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Large-scale empirical optimisation of statistical control charts to detect clinically relevant increases in surgical site infection rates
  1. Iulian Ilieş1,
  2. Deverick J Anderson2,3,
  3. Joseph Salem1,
  4. Arthur W Baker2,3,
  5. Margo Jacobsen1,
  6. James C Benneyan1,4
  1. 1Healthcare Systems Engineering Institute, Northeastern University, Boston, Massachusetts, USA
  2. 2Duke Center for Antimicrobial Stewardship and Infection Prevention, Durham, NC, USA
  3. 3Division of Infectious Diseases, Duke University School of Medicine, Durham, NC, USA
  4. 4College of Engineering, Northeastern University, Boston, MA, USA
  1. Correspondence to Dr James C Benneyan, Healthcare Systems Engineering Institute, Northeastern University, Boston, Massachusetts, USA; j.benneyan{at}northeastern.edu

Abstract

Objective Surgical site infections (SSIs) are common costly hospital-acquired conditions. While statistical process control (SPC) use in healthcare has increased, limited rigorous empirical research compares and optimises these methods for SSI surveillance. We sought to determine which SPC chart types and design parameters maximise the detection of clinically relevant SSI rate increases while minimising false alarms.

Design Systematic retrospective data analysis and empirical optimisation.

Methods We analysed 12 years of data on 13 surgical procedures from a network of 58 community hospitals. Statistically significant SSI rate increases (signals) at individual hospitals initially were identified using 50 different SPC chart variations (Shewhart or exponentially weighted moving average, 5 baseline periods, 5 baseline types). Blinded epidemiologists evaluated the clinical significance of 2709 representative signals of potential outbreaks (out of 5536 generated), rating them as requiring ‘action’ or ‘no action’. These ratings were used to identify which SPC approaches maximised sensitivity and specificity within a broader set of 3600 individual chart variations (additional baseline variations and chart types, including moving average (MA), and five control limit widths) and over 32 million dual-chart combinations based on different baseline periods, reference data (network-wide vs local hospital SSI rates), control limit widths and other calculation considerations. Results were validated with an additional year of data from the same hospital cohort.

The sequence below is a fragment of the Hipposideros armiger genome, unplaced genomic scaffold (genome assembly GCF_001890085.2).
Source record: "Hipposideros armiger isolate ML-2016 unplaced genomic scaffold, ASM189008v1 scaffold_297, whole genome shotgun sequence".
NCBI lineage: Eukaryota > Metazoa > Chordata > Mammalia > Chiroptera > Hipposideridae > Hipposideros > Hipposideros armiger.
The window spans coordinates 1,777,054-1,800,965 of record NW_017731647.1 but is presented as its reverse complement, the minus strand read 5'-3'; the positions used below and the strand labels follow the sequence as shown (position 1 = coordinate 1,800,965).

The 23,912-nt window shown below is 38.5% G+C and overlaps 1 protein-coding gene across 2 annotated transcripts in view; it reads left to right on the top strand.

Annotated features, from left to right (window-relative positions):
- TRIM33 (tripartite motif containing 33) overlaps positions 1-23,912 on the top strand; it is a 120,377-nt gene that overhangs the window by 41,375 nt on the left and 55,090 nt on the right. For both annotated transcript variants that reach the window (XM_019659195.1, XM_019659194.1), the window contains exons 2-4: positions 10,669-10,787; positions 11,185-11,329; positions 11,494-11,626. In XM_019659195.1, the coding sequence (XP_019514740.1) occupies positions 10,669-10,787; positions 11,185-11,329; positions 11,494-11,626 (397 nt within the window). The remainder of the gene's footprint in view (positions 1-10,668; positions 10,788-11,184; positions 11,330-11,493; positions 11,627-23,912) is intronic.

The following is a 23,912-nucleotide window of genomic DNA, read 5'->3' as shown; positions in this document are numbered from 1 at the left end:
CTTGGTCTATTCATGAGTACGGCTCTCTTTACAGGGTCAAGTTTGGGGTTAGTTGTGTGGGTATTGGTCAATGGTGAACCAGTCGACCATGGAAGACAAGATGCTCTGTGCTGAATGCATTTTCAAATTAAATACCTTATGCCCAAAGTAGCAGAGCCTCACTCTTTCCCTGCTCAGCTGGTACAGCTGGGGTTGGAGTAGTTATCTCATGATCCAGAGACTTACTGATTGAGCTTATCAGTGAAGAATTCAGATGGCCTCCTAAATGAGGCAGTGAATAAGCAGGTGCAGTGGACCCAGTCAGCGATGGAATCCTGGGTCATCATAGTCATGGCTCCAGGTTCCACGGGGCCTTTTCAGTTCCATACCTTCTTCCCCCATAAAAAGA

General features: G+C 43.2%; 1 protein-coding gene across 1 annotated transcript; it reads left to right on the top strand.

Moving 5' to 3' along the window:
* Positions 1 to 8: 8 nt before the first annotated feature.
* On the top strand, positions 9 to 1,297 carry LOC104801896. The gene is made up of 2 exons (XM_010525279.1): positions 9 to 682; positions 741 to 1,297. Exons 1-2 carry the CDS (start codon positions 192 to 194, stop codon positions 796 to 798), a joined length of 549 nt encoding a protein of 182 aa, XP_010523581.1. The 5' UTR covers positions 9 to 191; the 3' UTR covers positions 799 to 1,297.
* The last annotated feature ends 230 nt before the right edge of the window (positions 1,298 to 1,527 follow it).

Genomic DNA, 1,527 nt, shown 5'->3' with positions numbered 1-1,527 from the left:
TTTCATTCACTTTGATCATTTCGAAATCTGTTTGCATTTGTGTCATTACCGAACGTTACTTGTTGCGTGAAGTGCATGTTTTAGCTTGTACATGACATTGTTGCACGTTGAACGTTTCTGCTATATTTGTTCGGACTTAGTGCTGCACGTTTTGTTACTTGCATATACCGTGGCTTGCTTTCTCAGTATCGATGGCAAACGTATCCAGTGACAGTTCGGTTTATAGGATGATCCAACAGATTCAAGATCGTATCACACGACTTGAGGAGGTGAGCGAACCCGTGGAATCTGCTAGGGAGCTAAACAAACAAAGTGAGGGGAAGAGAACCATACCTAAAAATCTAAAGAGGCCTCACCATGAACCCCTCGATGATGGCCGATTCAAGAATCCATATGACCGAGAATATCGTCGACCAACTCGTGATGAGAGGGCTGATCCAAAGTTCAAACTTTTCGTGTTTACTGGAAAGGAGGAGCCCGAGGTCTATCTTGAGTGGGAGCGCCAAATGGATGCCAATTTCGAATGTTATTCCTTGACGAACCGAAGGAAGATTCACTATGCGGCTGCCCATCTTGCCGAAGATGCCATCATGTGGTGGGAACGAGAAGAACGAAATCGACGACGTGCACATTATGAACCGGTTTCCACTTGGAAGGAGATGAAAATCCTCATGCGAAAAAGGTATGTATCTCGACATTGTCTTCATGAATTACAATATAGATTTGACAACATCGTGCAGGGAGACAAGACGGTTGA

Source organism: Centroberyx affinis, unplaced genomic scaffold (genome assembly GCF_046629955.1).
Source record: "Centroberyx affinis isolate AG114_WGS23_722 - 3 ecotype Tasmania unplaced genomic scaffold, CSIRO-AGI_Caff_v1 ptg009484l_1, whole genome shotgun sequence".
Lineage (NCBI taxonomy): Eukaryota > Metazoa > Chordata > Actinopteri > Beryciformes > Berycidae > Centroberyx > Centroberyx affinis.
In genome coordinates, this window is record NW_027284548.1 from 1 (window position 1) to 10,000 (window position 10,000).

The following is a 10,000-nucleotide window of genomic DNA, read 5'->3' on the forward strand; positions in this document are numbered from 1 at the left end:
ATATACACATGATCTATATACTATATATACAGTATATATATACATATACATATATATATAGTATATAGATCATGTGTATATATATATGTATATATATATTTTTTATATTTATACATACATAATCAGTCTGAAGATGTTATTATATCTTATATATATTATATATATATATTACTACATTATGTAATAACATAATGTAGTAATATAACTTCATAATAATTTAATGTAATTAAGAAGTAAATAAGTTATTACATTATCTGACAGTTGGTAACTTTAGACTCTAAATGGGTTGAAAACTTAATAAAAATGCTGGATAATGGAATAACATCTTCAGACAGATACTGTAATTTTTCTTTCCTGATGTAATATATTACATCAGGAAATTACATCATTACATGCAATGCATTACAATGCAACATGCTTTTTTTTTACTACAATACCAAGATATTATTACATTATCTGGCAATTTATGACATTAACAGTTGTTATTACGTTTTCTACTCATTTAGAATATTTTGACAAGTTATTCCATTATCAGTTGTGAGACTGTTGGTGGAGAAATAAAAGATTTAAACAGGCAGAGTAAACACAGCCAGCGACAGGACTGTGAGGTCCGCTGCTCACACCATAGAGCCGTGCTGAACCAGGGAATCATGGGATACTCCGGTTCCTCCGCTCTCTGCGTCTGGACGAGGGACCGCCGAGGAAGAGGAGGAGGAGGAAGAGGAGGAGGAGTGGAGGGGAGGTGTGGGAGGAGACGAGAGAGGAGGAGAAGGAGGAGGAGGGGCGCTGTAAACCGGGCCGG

Results The optimal SPC approach to detect clinically important SSI rate increases used two simultaneous MA charts calculated using lagged rolling baseline windows and 1 SD limits. The first chart used 12-month MAs with 18-month baselines and best identified small sustained increases above network-wide SSI rates. The second chart used 6-month MAs with 3-month baselines and best detected large short-term increases above individual hospital SSI rates. This combination outperformed more commonly used charts, with high sensitivity (0.90; positive predictive value=0.56) and practical specificity (0.67; negative predictive value=0.94).

Conclusions An optimised combination of two MA charts had the best performance for identifying clinically relevant small but sustained above-network SSI rates and large short-term individual hospital increases.

  • Infection outbreaks
  • surveillance
  • statistical process control
  • surgical site infections
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Footnotes

  • Funding This study was funded by Agency for Healthcare Research and Quality (R01-HS023821-02).

  • Competing interests None declared.

  • Patient consent for publication Not required.

  • Provenance and peer review Not commissioned; externally peer reviewed.

  • Data availability statement All data relevant to the study are included in the article or uploaded as supplementary information.

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